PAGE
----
Jorpho

  • Hero Member
  • *****
  • Posts: 4894
  • The cat screams with the voice of a man.
    • View Profile
Re: GBA Tile Editors
« Reply #4 on: July 16, 2016, 01:32:52 pm »
Does no one use Tile Molester anymore?  I thought it was supposed to do everything Tile Layer Pro did, and more.
This signature is an illusion and is a trap devised by Satan. Go ahead dauntlessly! Make rapid progres!

fusaru

  • Jr. Member
  • **
  • Posts: 22
    • View Profile
Re: GBA Tile Editors
« Reply #5 on: July 17, 2016, 03:22:08 am »
So, about exporting and loading palettes, what formats can I use? Tile Layer Pro seems to want a .tpl, but VBA doesn't export in that format
Tile Layer Pro uses it's own format, don't know about programs that export to it. The import feature is, after double checking, for NES and SNES only, and only  NESTICLES and ZSNES savestates work.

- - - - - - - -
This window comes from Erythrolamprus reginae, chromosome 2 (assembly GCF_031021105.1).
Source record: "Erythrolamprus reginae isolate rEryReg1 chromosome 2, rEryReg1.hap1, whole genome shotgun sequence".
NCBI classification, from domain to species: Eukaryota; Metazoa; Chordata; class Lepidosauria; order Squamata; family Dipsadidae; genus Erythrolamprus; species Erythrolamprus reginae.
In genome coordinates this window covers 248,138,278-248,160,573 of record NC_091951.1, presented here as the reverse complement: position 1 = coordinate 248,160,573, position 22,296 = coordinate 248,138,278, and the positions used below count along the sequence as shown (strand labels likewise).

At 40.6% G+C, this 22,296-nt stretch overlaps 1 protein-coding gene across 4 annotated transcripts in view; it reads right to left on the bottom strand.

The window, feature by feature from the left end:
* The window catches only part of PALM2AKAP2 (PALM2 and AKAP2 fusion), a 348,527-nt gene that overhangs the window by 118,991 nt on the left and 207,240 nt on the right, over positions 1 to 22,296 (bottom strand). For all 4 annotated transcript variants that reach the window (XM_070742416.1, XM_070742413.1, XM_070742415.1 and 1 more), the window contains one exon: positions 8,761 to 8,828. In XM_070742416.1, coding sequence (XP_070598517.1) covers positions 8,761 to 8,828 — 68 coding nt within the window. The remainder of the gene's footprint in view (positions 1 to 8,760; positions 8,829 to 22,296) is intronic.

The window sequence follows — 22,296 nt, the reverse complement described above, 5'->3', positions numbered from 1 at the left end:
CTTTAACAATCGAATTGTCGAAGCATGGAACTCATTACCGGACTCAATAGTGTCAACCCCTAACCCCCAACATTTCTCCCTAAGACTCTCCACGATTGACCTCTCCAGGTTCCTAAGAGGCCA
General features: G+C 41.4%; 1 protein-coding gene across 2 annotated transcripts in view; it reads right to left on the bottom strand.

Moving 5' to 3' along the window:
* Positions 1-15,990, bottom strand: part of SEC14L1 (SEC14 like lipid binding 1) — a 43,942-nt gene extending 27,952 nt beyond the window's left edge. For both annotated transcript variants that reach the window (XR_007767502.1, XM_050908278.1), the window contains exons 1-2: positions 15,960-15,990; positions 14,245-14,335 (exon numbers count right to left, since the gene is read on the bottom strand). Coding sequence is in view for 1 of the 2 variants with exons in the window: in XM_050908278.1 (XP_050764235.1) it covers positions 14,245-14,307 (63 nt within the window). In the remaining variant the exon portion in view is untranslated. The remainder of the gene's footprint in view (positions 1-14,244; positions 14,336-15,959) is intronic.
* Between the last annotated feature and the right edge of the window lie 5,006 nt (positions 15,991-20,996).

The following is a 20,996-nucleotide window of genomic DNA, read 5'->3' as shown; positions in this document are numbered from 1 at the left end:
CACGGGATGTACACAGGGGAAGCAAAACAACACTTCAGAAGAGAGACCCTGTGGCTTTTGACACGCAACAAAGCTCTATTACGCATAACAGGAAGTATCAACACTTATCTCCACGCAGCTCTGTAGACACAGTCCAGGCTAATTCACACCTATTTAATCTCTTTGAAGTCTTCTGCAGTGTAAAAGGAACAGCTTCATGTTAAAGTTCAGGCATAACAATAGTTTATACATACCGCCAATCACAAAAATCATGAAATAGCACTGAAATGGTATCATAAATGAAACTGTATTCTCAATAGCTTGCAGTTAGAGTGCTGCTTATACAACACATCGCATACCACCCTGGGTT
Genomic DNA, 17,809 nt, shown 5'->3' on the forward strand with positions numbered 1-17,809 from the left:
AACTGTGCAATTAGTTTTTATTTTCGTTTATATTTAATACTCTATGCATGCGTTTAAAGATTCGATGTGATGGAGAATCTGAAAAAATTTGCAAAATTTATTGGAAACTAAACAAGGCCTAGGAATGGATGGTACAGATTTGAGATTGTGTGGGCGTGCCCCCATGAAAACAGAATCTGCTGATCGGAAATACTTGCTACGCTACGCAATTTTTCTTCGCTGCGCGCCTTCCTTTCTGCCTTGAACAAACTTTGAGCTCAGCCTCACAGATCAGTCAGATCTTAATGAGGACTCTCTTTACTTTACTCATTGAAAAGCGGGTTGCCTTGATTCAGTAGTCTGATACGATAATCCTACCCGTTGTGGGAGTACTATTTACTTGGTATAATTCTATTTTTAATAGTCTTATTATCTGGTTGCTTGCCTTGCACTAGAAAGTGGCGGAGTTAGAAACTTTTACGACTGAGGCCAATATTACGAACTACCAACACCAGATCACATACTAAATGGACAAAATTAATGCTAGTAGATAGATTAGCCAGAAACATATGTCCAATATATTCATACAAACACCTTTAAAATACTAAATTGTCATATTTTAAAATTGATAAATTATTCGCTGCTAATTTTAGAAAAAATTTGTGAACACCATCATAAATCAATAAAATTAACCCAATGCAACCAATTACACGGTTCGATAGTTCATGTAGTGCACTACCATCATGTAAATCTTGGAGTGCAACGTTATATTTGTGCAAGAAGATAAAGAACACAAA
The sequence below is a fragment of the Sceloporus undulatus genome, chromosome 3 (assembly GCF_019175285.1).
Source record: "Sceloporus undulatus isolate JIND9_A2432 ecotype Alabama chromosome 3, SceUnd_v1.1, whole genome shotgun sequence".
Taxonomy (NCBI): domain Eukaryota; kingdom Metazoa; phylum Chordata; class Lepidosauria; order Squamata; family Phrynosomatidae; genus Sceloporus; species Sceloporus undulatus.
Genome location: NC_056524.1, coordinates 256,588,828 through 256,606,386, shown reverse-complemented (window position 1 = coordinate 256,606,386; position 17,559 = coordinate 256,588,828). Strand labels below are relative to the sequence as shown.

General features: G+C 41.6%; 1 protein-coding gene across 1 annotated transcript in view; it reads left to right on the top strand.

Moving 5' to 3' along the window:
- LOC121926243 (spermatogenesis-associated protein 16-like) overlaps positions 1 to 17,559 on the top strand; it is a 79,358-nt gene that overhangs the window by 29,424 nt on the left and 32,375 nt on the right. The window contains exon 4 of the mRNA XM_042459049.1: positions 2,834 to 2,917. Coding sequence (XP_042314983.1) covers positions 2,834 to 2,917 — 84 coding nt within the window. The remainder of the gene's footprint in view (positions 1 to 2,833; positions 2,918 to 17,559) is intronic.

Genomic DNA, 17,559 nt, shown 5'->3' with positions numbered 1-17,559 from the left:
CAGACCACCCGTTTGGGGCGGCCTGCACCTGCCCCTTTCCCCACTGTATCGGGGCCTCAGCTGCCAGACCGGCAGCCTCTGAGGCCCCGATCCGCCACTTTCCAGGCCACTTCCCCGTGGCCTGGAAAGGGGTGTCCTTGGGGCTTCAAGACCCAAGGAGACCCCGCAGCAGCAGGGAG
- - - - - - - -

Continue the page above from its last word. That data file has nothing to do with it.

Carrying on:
I'm mainly using Tile Layer Pro for Genesis editing, but this principle should work for every system. Here's how it should work for GBA.

Get a palette viewer or or an emulator with debugger that shows palettes
For GBA there's for example APE:
http://www.romhacking.net/utilities/541/
or Visual Boy Advance (this is a tutorial but nicely shows the palette window):
http://forums.therockmanexezone.com/topic/747876/1/

Open a palette viewer in that emulator (or another one, we just want RGB values, meaning Red Green and Blue channel values) then input the RGB data into Tile Layer Pro's small "Palette Editor" window, the one showing 16 colors. starting from the top left (1st color there is usually transparent ingame), filling the top row, then the bottom row. Save as .tlp palette when finished. I'm always doing this first with the main character palette, then for stage palettes. If the ROM has uncompressed graphics, you should be able to recognize characters and background tiles now.

Does no one use Tile Molester anymore?  I thought it was supposed to do everything Tile Layer Pro did, and more.
I'm only sticking with Tile Layer Pro because I'm used to it and because it has a tile arranger window, which is the fastest way I know to determine how bigger sprites and tiles are assembled from their 8x8 pieces. For the actual editing I've more or less switched to GIMP anyway.
(MD hacks):
Complete --> see contributions page
Twin Hawk (arcade graphics), Toki